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Preparing tomorrow's vets
  1. Tony Andrews


The Embryo Vet School was set up in 2005 to give schoolchildren a realistic view of what it is like to work in the veterinary profession. One of its directors, Tony Andrews, discusses its aims

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TRADITIONALLY, there has been a strong demand for places at veterinary schools, despite an increase in student numbers and the establishment of Nottingham vet school.

In the distant past, many of those planning to study veterinary medicine had had exposure to farming, and were aware of the activities of veterinary surgeons on farm or at the local practice. Increased urbanisation of the population has meant that most wishing to enter the profession have limited knowledge of veterinary work except from work experience.

While work experience can be helpful, it is, at best, a snapshot of veterinary work and may exaggerate a glamorous side to the profession. This ‘exciting’ image has been perpetuated by a number of television programmes, from ‘All Creatures Great and Small’ through ‘Vet School’ to ‘The Bionic Vet’, with others in between. While these programmes help to sustain the good general image of the profession, they tend to make the career appear more exciting and less mundane than much of the day-to-day work actually is. It is, therefore, not surprising that many wishing to enter the profession may have a skewed impression as to what the profession does and what is involved.

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This lack of exposure to veterinary work and rural or farm life prompted the creation of Embryo Veterinary School (EVS). Its aim was to give older schoolchildren an introduction to some of the realities of veterinary practice and show them what working with farm and companion animals is like. Another aim was to try to help them to determine whether they really did want to be a vet, while promoting farm animal practice as a career for those that did.

We felt that, with the increased education of farmers and the sophistication of approaches to animal health and preventive medicine, it was too late to expect most undergraduates to learn enough at veterinary school to give them the competence and confidence to enter large animal veterinary practice. The best way to tackle this was to create an interest in farm animals and allow them to obtain further experience before they entered university. Then, as undergraduates they could build on their experiences throughout their veterinary training.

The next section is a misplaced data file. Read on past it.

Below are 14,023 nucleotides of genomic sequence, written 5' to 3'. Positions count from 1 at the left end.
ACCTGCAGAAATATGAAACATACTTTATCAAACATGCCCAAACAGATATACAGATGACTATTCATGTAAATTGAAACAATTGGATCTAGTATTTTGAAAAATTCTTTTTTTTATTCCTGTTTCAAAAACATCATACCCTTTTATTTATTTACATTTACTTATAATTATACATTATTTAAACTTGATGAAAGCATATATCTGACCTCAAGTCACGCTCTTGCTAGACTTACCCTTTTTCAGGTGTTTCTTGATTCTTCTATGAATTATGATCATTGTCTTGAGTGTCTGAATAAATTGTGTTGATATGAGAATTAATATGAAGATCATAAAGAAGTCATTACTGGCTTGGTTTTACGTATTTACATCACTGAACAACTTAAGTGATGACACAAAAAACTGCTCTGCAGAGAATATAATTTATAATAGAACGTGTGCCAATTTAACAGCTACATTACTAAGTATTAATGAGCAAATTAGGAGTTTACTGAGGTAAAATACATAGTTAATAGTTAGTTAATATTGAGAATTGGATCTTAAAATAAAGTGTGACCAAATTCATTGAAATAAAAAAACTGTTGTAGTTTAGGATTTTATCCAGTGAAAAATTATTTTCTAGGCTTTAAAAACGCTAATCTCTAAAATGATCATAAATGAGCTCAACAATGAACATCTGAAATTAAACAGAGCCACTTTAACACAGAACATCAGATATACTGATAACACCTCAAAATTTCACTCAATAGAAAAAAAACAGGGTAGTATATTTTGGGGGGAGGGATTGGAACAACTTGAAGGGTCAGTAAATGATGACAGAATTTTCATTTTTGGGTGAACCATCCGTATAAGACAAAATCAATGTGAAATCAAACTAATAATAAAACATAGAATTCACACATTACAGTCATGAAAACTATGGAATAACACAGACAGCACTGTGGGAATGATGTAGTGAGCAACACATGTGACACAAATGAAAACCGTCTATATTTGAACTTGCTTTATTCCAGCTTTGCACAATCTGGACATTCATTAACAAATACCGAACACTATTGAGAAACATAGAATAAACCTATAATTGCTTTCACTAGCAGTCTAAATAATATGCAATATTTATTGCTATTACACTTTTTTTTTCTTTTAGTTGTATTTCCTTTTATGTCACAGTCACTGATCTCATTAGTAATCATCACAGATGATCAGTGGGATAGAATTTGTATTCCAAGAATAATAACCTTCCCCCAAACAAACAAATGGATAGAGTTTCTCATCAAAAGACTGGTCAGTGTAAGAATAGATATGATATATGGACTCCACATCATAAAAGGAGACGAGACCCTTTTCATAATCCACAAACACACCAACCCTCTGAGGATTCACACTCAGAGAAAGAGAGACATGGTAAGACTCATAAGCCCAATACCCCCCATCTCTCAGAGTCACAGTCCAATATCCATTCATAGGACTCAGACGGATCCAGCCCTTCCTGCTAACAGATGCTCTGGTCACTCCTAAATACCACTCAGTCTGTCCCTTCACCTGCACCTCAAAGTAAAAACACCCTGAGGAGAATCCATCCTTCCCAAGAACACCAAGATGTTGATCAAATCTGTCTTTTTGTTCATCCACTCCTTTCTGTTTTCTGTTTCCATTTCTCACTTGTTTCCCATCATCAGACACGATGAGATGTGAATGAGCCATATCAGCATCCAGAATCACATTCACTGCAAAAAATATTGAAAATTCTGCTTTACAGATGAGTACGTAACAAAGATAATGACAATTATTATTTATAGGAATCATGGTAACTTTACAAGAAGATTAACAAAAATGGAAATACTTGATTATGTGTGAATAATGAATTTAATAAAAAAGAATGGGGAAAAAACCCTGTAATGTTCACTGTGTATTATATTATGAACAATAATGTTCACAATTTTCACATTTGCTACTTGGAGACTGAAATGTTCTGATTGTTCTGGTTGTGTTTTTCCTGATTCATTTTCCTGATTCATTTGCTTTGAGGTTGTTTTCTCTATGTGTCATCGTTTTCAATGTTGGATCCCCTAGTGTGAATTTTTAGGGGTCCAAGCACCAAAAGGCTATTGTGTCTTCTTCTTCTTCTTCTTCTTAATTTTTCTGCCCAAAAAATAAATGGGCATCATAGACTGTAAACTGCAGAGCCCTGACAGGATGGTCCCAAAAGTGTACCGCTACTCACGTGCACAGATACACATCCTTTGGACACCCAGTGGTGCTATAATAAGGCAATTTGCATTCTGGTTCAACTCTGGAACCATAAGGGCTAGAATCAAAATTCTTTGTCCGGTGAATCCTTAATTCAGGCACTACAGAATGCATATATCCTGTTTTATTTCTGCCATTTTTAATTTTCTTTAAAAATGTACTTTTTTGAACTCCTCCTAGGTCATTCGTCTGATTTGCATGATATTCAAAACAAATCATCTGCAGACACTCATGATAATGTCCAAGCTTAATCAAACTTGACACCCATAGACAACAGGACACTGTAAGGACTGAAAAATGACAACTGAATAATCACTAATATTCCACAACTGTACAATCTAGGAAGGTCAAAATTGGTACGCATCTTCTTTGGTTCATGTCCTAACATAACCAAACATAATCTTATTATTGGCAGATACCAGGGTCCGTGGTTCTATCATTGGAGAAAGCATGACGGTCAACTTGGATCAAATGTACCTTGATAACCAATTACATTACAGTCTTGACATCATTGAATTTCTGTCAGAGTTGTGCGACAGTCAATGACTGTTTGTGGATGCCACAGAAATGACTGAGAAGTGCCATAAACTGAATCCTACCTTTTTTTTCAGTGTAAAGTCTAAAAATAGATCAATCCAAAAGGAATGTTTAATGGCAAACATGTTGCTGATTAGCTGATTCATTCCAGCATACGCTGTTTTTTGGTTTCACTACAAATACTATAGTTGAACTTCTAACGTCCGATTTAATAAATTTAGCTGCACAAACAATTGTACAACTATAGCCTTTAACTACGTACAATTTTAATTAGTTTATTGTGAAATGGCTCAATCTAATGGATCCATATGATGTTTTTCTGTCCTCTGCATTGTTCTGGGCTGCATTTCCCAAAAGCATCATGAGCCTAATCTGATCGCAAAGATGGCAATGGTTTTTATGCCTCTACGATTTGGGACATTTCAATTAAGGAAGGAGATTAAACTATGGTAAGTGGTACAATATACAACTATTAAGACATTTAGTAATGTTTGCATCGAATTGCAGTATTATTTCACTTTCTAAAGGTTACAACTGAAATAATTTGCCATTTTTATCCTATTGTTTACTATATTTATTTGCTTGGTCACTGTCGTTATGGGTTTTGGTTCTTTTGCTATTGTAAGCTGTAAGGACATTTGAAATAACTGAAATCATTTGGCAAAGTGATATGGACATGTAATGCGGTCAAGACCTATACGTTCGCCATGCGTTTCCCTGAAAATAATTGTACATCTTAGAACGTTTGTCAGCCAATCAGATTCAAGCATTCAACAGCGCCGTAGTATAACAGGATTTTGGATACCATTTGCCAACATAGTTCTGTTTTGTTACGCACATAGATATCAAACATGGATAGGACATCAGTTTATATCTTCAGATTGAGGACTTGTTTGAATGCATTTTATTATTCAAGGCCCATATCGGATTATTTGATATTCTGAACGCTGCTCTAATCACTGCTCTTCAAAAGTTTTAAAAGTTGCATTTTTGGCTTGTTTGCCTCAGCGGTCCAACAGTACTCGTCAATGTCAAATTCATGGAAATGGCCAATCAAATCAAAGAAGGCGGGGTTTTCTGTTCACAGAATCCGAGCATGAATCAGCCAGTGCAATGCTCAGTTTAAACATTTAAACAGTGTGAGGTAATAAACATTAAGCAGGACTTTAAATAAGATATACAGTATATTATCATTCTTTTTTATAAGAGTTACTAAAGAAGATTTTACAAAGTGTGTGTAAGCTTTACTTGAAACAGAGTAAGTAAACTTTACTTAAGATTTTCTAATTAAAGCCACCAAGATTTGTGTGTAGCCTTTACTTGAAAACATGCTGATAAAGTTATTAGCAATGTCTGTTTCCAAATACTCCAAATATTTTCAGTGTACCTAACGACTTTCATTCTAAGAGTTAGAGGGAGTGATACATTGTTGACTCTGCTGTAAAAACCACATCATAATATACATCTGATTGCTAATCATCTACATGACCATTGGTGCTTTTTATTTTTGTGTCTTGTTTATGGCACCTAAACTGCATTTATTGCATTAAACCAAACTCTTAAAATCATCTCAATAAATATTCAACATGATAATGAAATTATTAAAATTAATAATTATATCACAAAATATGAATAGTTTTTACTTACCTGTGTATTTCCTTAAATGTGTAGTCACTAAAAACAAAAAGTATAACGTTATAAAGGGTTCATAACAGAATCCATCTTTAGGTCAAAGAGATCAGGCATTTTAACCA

The course

The course is held on a farm in Devon over a long weekend. It is intensive and has small numbers to allow a good staff-student ratio. This makes it relatively expensive to run, which is not helped by a lack of affordable local accommodation.

It is a mixture of practical sessions, group interactive exercises and didactic learning. Students are exposed to the main species of farm animals, including cattle, sheep, pigs and poultry, as well as companion animals – horses, dogs and cats. They learn to handle the animals and how to do certain routine tasks. They become involved in dissections, as well as seeing postmortem examinations. They are shown how their A level biology relates to the animals that they are dissecting and seeing at postmortem examination.

In the teaching periods, mention is made of different veterinary careers, with advice on being realistic about their expectations of the profession. Topics considered include the financial costs of studying veterinary medicine, alternative careers with animals, preparing to apply for veterinary school, the problems experienced by veterinary surgeons, and why some leave the profession or change career. The students also have the chance to hear from undergraduates who describe their experiences at college.

At the end of the course, the attendees are invited to complete a questionnaire, and in return they receive a short report on their performance. This feedback is completed by all those involved in the course. It indicates how they have performed within the group, including their attitude, practical skills and dexterity, interaction with the rest of the group, communication skills, and so on.

Afterwards, they are encouraged to let the EVS know how they are getting on and, when required, farm experience can be found and suitable veterinary practices can be contacted if some have had difficulties finding appropriate placements.

Since September 2005, 137 schoolchildren have been through the 12 courses, and according to the completed questionnaires, all have found the experience useful. Following the course, about 10 per cent have decided not to pursue a career in veterinary medicine. The reasons for this vary, but in many cases are because they had not grasped the reality of what the profession does. Many have chosen to undertake other animal-related courses. The majority of EVS students are resolute and wish to pursue a veterinary career. About a third have kept in touch, and two-thirds of these have been accepted at or successfully entered veterinary college.

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